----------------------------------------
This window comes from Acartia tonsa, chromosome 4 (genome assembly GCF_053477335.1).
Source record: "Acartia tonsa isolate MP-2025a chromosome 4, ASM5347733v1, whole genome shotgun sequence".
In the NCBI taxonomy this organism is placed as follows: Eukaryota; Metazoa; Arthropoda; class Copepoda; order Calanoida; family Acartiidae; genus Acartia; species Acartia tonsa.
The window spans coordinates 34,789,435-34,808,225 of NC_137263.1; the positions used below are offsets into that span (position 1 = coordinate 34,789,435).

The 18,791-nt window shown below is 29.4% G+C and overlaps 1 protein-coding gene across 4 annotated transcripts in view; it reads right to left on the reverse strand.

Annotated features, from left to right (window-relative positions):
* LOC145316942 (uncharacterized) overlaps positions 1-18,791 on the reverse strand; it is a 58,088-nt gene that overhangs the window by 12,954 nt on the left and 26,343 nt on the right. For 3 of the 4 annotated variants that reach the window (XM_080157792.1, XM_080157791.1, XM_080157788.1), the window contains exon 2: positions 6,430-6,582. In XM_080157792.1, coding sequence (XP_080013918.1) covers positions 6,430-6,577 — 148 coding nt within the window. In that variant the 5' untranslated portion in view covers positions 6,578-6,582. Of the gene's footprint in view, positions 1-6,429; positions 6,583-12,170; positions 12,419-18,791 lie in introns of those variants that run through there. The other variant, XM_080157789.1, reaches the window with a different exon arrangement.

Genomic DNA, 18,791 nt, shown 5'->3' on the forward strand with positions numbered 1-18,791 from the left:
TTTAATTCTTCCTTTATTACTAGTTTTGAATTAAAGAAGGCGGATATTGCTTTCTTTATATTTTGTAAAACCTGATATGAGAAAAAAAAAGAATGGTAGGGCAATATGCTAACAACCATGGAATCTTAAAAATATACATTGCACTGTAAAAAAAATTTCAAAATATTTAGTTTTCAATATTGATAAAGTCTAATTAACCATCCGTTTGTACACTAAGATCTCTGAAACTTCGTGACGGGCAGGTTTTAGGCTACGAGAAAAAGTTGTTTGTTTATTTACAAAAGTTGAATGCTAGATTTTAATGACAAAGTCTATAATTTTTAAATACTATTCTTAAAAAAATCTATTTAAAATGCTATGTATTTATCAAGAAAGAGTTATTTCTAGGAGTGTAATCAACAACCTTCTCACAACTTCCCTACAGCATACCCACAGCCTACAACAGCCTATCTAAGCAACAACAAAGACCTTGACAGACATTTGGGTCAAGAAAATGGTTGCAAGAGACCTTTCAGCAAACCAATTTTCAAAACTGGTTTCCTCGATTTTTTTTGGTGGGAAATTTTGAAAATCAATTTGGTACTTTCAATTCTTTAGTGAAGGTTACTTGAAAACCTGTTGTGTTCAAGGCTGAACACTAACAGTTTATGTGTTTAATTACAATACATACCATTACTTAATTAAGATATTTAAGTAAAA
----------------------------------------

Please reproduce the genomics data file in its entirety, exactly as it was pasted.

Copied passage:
This window comes from Acartia tonsa, chromosome 4 (genome assembly GCF_053477335.1).
Source record: "Acartia tonsa isolate MP-2025a chromosome 4, ASM5347733v1, whole genome shotgun sequence".
In the NCBI taxonomy this organism is placed as follows: Eukaryota; Metazoa; Arthropoda; class Copepoda; order Calanoida; family Acartiidae; genus Acartia; species Acartia tonsa.
The window spans coordinates 34,789,435-34,808,225 of NC_137263.1; the positions used below are offsets into that span (position 1 = coordinate 34,789,435).

The 18,791-nt window shown below is 29.4% G+C and overlaps 1 protein-coding gene across 4 annotated transcripts in view; it reads right to left on the reverse strand.

Annotated features, from left to right (window-relative positions):
* LOC145316942 (uncharacterized) overlaps positions 1-18,791 on the reverse strand; it is a 58,088-nt gene that overhangs the window by 12,954 nt on the left and 26,343 nt on the right. For 3 of the 4 annotated variants that reach the window (XM_080157792.1, XM_080157791.1, XM_080157788.1), the window contains exon 2: positions 6,430-6,582. In XM_080157792.1, coding sequence (XP_080013918.1) covers positions 6,430-6,577 — 148 coding nt within the window. In that variant the 5' untranslated portion in view covers positions 6,578-6,582. Of the gene's footprint in view, positions 1-6,429; positions 6,583-12,170; positions 12,419-18,791 lie in introns of those variants that run through there. The other variant, XM_080157789.1, reaches the window with a different exon arrangement.

Genomic DNA, 18,791 nt, shown 5'->3' on the forward strand with positions numbered 1-18,791 from the left:
TTTAATTCTTCCTTTATTACTAGTTTTGAATTAAAGAAGGCGGATATTGCTTTCTTTATATTTTGTAAAACCTGATATGAGAAAAAAAAAGAATGGTAGGGCAATATGCTAACAACCATGGAATCTTAAAAATATACATTGCACTGTAAAAAAAATTTCAAAATATTTAGTTTTCAATATTGATAAAGTCTAATTAACCATCCGTTTGTACACTAAGATCTCTGAAACTTCGTGACGGGCAGGTTTTAGGCTACGAGAAAAAGTTGTTTGTTTATTTACAAAAGTTGAATGCTAGATTTTAATGACAAAGTCTATAATTTTTAAATACTATTCTTAAAAAAATCTATTTAAAATGCTATGTATTTATCAAGAAAGAGTTATTTCTAGGAGTGTAATCAACAACCTTCTCACAACTTCCCTACAGCATACCCACAGCCTACAACAGCCTATCTAAGCAACAACAAAGACCTTGACAGACATTTGGGTCAAGAAAATGGTTGCAAGAGACCTTTCAGCAAACCAATTTTCAAAACTGGTTTCCTCGATTTTTTTTGGTGGGAAATTTTGAAAATCAATTTGGTACTTTCAATTCTTTAGTGAAGGTTACTTGAAAACCTGTTGTGTTCAAGGCTGAACACTAACAGTTTATGTGTTTAATTACAATACATACCATTACTTAATTAAGATATTTAAGTAAAA